Hayley is a strong and passionate advocate. She has no idea how to do 'half a job'. Hayley has five years working in the family violence sector which will greatly benefit financial counselling clients as this is a common factor in casework.
Going home at the end of the day having made a difference in someone’s life is what drives Shelley in her role as a co-ordinator supporting people with disabilities and mental health issues in rural South Australia. She will take this passion into financial counselling where she looks forward to using her skills to help the rural and indigenous community.
Born and raised in Broome, Jazsikah is a proud Yawuru and Nimanburr woman who has worked and volunteered in the Kimberley community. Her goal for all Kimberley families is the same things she wants for her own family: to be safe, happy, and to have the opportunities they deserve.
Paula lives in Katunga a country town in Victoria. She has witnessed farmers doing it tough and the toll this takes on them and their families. With a finance, administration and banking background which includes a diploma of community services her skills along with a diploma in financial counselling are geared to help farming families and the surrounding community.
Kristen was planning on studying the financial counselling diploma before she lost her job due to COVID. With this scholarship she will be able to pursue her dream of helping people experiencing family violence, gambling addiction and homelessness by becoming a financial counsellor.
Working at Anglicare WA has opened Helen’s eyes to the community service sector. Working alongside financial counsellors has further fuelled her interest to become a financial counsellor herself. Helen can empathise and connect with clients to help them identify financial hardship and empowering clients to seek support and advocacy.
Lylia lives in rural Victoria and sees the issues that affect people and cause financial hardship. She believes that financial counselling will help her to provide education, advocacy and positive outcomes for the community. Lylia would like to develop ongoing financial literacy sessions for younger members of her community.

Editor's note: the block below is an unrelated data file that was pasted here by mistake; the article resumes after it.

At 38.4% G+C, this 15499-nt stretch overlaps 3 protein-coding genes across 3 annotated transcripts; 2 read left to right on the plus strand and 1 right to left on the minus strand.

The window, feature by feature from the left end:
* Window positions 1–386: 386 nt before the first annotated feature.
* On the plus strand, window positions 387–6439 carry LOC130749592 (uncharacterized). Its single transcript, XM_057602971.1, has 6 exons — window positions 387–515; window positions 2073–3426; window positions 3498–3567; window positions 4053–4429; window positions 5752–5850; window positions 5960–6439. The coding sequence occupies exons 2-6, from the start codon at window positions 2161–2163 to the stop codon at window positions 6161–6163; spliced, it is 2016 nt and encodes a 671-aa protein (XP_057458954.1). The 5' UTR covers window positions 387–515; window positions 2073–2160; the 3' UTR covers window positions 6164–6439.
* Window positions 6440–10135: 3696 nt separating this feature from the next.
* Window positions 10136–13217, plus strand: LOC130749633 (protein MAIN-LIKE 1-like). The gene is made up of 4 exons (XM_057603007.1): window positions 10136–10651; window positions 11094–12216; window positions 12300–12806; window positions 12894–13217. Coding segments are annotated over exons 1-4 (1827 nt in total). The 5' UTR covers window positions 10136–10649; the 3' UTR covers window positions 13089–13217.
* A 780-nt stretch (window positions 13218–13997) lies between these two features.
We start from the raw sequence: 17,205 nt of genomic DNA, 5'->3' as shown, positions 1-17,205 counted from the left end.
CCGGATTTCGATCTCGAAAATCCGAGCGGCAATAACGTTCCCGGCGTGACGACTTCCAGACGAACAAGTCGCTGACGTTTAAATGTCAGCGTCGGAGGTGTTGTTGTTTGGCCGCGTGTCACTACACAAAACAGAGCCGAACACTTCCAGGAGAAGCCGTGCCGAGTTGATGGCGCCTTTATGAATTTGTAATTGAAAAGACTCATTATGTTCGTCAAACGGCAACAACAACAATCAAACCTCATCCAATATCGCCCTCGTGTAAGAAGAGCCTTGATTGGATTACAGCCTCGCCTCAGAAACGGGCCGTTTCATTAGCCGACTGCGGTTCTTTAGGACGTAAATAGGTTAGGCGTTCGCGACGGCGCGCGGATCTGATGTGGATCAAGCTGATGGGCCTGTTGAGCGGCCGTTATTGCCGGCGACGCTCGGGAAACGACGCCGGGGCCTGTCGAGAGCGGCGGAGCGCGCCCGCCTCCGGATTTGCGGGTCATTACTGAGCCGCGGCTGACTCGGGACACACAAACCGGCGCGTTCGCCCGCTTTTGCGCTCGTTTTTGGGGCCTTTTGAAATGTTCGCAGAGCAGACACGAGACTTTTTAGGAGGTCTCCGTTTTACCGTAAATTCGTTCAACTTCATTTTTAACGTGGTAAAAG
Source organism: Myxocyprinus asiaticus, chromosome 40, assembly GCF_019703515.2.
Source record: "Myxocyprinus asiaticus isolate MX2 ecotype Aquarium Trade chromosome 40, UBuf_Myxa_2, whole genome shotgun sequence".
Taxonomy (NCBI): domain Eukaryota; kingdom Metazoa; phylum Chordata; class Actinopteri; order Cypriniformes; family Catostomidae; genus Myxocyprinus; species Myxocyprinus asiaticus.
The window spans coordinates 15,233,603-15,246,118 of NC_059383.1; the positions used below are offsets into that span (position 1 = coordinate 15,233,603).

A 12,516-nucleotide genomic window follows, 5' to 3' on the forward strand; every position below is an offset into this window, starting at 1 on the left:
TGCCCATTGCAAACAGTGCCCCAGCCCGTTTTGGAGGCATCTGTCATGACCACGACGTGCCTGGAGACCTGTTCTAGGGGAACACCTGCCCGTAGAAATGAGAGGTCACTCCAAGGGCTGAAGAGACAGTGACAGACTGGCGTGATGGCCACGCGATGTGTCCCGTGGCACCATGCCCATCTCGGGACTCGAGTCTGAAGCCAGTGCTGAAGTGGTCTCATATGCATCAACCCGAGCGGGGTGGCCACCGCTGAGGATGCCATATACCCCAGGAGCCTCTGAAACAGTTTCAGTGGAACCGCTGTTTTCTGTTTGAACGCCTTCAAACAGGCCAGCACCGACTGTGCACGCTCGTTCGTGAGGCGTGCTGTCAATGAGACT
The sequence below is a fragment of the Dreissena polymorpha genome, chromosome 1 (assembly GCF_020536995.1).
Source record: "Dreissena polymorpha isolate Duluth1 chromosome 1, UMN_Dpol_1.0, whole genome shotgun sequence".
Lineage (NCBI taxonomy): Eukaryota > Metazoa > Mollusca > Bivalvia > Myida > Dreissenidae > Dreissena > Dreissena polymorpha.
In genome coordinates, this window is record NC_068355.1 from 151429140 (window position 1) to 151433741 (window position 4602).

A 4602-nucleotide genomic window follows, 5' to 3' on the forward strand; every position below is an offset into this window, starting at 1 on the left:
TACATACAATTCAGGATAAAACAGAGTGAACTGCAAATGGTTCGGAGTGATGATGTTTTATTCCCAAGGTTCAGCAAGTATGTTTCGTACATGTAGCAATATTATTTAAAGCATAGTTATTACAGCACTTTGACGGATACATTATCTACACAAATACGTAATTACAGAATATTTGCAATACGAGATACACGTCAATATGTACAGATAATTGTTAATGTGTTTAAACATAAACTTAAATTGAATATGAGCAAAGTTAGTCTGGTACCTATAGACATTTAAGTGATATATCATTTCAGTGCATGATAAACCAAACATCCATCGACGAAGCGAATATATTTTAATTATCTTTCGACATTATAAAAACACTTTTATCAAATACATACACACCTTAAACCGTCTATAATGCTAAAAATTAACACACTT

Nel has a strong understanding of the link between financial hardship and mental health issues and is committed and passionate about implementing change by building and strengthening community through education, advocacy and engagement. Nel firmly believes that empowerment of community comes from projects and initiatives designed and driven by community for community.
Kerryn has experience in agriculture, farming systems and small business which will help her in a role as a financial counsellor in rural WA. Kerryn loves living in her town and helping the locals. In her previous roles she identified that people could benefit from financial counselling and is looking forward to being in a position where she can provide this service.
This scholarship was made possible by a donation from
“Man is not a plan” states Rhonda but empowering women to build self-confidence, knowledge and management of their finances is. As a financial counsellor Rhonda plans to support, advocate and help women to reach their financial goals. She is also passionate about helping those with mental health issues and those who are affected by bushfires and COVID.
Diane (Tang) Choo
Aunty Joy Reid
The Trustees of the Jan Pentland Foundation thank Aaron Davis for his extensive work in putting this video together.